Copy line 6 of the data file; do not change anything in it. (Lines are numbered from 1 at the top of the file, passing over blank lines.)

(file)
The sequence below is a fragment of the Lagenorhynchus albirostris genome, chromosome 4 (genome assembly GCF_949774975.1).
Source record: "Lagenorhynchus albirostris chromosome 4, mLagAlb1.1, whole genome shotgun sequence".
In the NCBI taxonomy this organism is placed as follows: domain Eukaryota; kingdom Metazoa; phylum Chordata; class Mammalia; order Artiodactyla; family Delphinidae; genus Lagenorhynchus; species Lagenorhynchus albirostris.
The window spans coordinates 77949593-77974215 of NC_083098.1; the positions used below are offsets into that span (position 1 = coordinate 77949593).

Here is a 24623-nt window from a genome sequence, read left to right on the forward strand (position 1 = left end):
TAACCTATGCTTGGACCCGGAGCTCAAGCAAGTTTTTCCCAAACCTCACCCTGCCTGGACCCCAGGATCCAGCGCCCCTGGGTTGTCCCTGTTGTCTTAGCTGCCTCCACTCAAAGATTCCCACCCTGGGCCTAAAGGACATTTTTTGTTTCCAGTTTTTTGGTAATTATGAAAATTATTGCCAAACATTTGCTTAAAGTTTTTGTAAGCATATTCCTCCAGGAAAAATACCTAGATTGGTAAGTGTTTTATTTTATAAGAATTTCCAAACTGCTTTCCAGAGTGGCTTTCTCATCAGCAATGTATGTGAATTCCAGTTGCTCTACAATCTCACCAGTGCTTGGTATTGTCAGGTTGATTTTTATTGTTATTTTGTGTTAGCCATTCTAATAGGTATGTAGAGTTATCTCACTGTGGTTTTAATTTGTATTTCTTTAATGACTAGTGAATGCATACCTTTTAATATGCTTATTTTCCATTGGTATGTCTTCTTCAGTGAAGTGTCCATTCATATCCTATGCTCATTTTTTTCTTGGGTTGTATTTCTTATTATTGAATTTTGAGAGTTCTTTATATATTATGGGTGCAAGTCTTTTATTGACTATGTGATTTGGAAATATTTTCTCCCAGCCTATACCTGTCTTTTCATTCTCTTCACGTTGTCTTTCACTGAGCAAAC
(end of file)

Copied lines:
TAACCTATGCTTGGACCCGGAGCTCAAGCAAGTTTTTCCCAAACCTCACCCTGCCTGGACCCCAGGATCCAGCGCCCCTGGGTTGTCCCTGTTGTCTTAGCTGCCTCCACTCAAAGATTCCCACCCTGGGCCTAAAGGACATTTTTTGTTTCCAGTTTTTTGGTAATTATGAAAATTATTGCCAAACATTTGCTTAAAGTTTTTGTAAGCATATTCCTCCAGGAAAAATACCTAGATTGGTAAGTGTTTTATTTTATAAGAATTTCCAAACTGCTTTCCAGAGTGGCTTTCTCATCAGCAATGTATGTGAATTCCAGTTGCTCTACAATCTCACCAGTGCTTGGTATTGTCAGGTTGATTTTTATTGTTATTTTGTGTTAGCCATTCTAATAGGTATGTAGAGTTATCTCACTGTGGTTTTAATTTGTATTTCTTTAATGACTAGTGAATGCATACCTTTTAATATGCTTATTTTCCATTGGTATGTCTTCTTCAGTGAAGTGTCCATTCATATCCTATGCTCATTTTTTTCTTGGGTTGTATTTCTTATTATTGAATTTTGAGAGTTCTTTATATATTATGGGTGCAAGTCTTTTATTGACTATGTGATTTGGAAATATTTTCTCCCAGCCTATACCTGTCTTTTCATTCTCTTCACGTTGTCTTTCACTGAGCAAAC